For the first time in your company’s history, you likely have 5 generations of employees in the workplace. Traditionalists (also known as the Silent Generation), Baby Boomers, Gen Xers, Millennials, and Gen Z. Not all of them learn in the same manner, and not all of them are located at the company headquarters. Training, then, can be a great challenge for your organization. You have company goals that everyone is charged with meeting, but how can you create a program that works for everyone, wherever they are, and delivers on those goals?
The key is understanding your employees and taking advantage of the tools available to you to provide effective training. Follow the steps below and you will be able to create effective training programs that count.
Know the needs
We aren’t schoolteachers, but we can borrow a lesson from them to help build a great training program. Each fall, teachers hand out tests to their students. The tests look at basic skills and assess where students are. Teachers know where their students need to be by the end of the school year, so the tests help them create a roadmap to get students from where they are in the fall to where they need to be in the spring.
The same type of assessment is essential to developing an effective training program. To help your employees grow, you need to know where they are and what skills they need to improve upon so that they can meet company objectives. To learn the answers to those questions, you will need to conduct a needs-based analysis. The goal is to gather data from employees that can be used to identify who needs training and what type of training is most needed to help meet company goals.
Before your needs-based analysis, it is imperative you ensure that employees understand that the goal of training is to help them grow and meet company objectives. You should encourage honesty from employees because without it, you will find it difficult to create an effective program. You also want support from their superiors, because effective training requires engagement from the whole company.
Connect the dots
The data gathered from your needs-based analysis should give you a clearer picture of the gap between performance needed to meet company objectives and current performance. Along with determining what needs to be done, you should also be able to answer the question of why things aren’t being done now.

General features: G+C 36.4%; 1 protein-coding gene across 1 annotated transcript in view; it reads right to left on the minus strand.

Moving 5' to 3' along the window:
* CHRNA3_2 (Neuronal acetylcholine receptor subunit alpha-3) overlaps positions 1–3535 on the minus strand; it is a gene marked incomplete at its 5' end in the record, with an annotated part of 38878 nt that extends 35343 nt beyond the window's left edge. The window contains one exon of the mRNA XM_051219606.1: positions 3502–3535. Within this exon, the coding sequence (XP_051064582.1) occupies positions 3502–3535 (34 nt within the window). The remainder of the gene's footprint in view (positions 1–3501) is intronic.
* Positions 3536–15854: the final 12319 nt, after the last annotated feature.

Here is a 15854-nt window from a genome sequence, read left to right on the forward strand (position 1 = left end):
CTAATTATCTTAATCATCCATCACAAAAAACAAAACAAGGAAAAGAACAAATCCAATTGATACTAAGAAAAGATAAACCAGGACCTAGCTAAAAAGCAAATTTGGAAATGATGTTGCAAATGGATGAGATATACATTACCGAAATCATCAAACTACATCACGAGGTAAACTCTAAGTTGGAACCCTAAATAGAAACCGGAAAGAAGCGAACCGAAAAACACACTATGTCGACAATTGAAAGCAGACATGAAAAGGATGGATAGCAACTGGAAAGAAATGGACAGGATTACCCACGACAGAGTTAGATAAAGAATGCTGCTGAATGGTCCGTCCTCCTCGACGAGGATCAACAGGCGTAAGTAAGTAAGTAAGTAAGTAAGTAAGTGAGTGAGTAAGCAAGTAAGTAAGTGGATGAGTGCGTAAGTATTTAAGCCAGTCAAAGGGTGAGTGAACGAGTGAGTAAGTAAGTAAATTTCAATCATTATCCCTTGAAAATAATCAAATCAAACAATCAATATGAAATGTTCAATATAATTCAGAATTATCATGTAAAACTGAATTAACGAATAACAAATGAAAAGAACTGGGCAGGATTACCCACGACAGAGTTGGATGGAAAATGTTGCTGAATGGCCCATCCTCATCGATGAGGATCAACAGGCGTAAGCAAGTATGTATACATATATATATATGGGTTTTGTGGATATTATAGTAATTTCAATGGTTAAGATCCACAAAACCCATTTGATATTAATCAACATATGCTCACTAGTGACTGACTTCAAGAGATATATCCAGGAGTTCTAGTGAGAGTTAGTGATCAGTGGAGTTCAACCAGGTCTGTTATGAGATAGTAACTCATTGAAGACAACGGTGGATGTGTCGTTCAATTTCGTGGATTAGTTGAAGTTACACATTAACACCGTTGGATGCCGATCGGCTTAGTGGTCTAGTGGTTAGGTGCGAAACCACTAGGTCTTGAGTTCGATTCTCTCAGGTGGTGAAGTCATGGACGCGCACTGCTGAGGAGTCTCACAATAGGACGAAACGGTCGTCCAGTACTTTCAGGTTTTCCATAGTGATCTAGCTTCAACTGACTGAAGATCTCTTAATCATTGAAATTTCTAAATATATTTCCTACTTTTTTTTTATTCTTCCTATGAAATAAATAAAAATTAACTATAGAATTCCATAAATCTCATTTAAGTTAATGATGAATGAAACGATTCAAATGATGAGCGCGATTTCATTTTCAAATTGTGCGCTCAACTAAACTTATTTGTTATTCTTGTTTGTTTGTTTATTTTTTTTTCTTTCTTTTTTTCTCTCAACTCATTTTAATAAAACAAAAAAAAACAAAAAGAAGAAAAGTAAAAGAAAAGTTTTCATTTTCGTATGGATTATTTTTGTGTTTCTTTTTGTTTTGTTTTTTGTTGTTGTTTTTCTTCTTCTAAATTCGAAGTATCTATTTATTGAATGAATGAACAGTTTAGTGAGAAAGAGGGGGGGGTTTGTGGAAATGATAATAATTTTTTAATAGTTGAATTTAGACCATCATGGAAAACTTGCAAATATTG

Training will be the solution for some of these issues, but you may find other answers, too, including information sharing, improving internal communication, and more that will help employees better meet company objectives. Once you have determined where training is needed and can be most effective, you can create a program that meets your employees’ needs and the company’s strategic goals.
Remember, training does not have to be expensive, but whatever investment you make, the goal should be clear— to help employees more effectively meet long- and short-term company goals and to improve themselves.
Explore the options
Get outside your company and your environment to find out what other HR managers are doing to build effective training programs. Take a good look around and benchmark. Ask what others inside your industry and outside are doing. Be curious. Find out what has worked and why.
You may find new solutions or ideas that will help make your training even more effective. Go back to your needs-analysis and see if you may be able to add some of these new options to your training menu.
Make it scalable
The structured learning environment has its place, but so many companies have become boundary-less so it is critical to have a variety of training tools and learning options. Add to that the challenge of finding training that works across five generations with different learning styles and different competencies. These realities make a scalable training program necessary.
Some employees will want and need to access the full training program; others may find parts of the program suit their needs and their time constraints. When your training is scalable, it is available anytime and anywhere, so the company doesn’t need to stop so that training can be implemented.
Instead, training works in conjunction with the workforce. Scalable training programs also take into account the many different learning styles of employees and offers options to accommodate those different styles. The options could include online training, video training, microlearning sessions, virtual reality training, and more.
Recycle and refresh
The suggestions above will help you build an effective training program, but to keep your program strong, you will need to evaluate it every year and update. Provide employee surveys and seek input from stakeholders about the training program so that you can gauge its effectiveness. By analyzing the feedback, you can identify any new or additional needs for your training program.
Effective training programs are not difficult to create and they don’t have to be costly. They do, however, require two things: A clear company mission and knowledge of what employees need to fulfill that mission. The companies that are successful in creating such programs will be rewarded with retention of their most valued employees who understand their investment in the company and the company’s investment in them.
This article originally appeared on hr.blr.com